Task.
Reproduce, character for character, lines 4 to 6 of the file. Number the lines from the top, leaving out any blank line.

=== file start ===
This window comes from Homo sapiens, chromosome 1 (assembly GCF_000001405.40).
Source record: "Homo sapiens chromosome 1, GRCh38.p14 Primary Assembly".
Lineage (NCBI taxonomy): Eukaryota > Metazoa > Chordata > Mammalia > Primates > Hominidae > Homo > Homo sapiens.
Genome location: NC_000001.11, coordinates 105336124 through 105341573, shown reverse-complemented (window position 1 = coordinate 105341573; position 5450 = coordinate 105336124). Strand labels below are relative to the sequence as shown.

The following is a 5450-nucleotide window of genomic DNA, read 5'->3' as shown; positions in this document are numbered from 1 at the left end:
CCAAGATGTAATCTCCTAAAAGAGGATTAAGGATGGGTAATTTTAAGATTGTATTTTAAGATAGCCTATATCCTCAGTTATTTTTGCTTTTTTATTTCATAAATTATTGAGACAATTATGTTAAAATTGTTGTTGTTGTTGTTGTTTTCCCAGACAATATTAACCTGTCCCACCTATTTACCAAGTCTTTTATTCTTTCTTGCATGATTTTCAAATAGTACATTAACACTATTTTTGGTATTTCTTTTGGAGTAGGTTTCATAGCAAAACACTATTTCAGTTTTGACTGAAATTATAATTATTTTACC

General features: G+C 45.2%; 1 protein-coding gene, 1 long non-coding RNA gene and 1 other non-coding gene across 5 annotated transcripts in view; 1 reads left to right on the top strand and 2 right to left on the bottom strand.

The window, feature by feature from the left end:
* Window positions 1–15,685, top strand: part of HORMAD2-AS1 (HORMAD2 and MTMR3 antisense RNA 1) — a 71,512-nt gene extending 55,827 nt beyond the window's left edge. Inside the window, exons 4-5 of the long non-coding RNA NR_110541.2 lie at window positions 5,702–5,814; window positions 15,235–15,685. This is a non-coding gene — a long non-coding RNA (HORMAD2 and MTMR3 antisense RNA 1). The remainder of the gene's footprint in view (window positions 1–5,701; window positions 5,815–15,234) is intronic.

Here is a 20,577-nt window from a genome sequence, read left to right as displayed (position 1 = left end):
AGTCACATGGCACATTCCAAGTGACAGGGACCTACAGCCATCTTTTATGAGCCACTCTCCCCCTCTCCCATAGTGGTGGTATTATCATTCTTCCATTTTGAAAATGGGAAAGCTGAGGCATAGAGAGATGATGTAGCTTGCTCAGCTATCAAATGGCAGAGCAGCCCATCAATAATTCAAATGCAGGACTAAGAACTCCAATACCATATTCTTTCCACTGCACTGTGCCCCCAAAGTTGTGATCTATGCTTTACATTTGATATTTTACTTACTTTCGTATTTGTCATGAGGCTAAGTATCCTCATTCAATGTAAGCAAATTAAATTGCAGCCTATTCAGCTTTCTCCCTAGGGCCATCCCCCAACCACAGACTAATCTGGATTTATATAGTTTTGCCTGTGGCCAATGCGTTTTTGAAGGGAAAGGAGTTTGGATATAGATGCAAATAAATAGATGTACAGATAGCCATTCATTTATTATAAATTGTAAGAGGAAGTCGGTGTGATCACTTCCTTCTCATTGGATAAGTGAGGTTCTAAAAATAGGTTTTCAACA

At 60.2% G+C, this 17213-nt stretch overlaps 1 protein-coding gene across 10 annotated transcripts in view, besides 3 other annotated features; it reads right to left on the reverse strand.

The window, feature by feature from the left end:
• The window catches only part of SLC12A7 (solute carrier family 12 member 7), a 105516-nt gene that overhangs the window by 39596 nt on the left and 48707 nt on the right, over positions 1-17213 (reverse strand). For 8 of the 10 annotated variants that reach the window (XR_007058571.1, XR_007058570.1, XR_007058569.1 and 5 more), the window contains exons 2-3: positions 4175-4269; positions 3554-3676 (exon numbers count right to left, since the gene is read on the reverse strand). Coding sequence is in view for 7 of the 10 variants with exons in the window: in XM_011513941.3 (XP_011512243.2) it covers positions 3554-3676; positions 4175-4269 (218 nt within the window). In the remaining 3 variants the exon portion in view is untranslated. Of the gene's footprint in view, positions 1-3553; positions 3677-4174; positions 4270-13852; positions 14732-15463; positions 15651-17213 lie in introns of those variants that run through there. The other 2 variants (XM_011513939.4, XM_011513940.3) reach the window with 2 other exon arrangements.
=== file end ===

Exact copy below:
Genome location: NC_000001.11, coordinates 105336124 through 105341573, shown reverse-complemented (window position 1 = coordinate 105341573; position 5450 = coordinate 105336124). Strand labels below are relative to the sequence as shown.

The following is a 5450-nucleotide window of genomic DNA, read 5'->3' as shown; positions in this document are numbered from 1 at the left end:
CCAAGATGTAATCTCCTAAAAGAGGATTAAGGATGGGTAATTTTAAGATTGTATTTTAAGATAGCCTATATCCTCAGTTATTTTTGCTTTTTTATTTCATAAATTATTGAGACAATTATGTTAAAATTGTTGTTGTTGTTGTTGTTTTCCCAGACAATATTAACCTGTCCCACCTATTTACCAAGTCTTTTATTCTTTCTTGCATGATTTTCAAATAGTACATTAACACTATTTTTGGTATTTCTTTTGGAGTAGGTTTCATAGCAAAACACTATTTCAGTTTTGACTGAAATTATAATTATTTTACC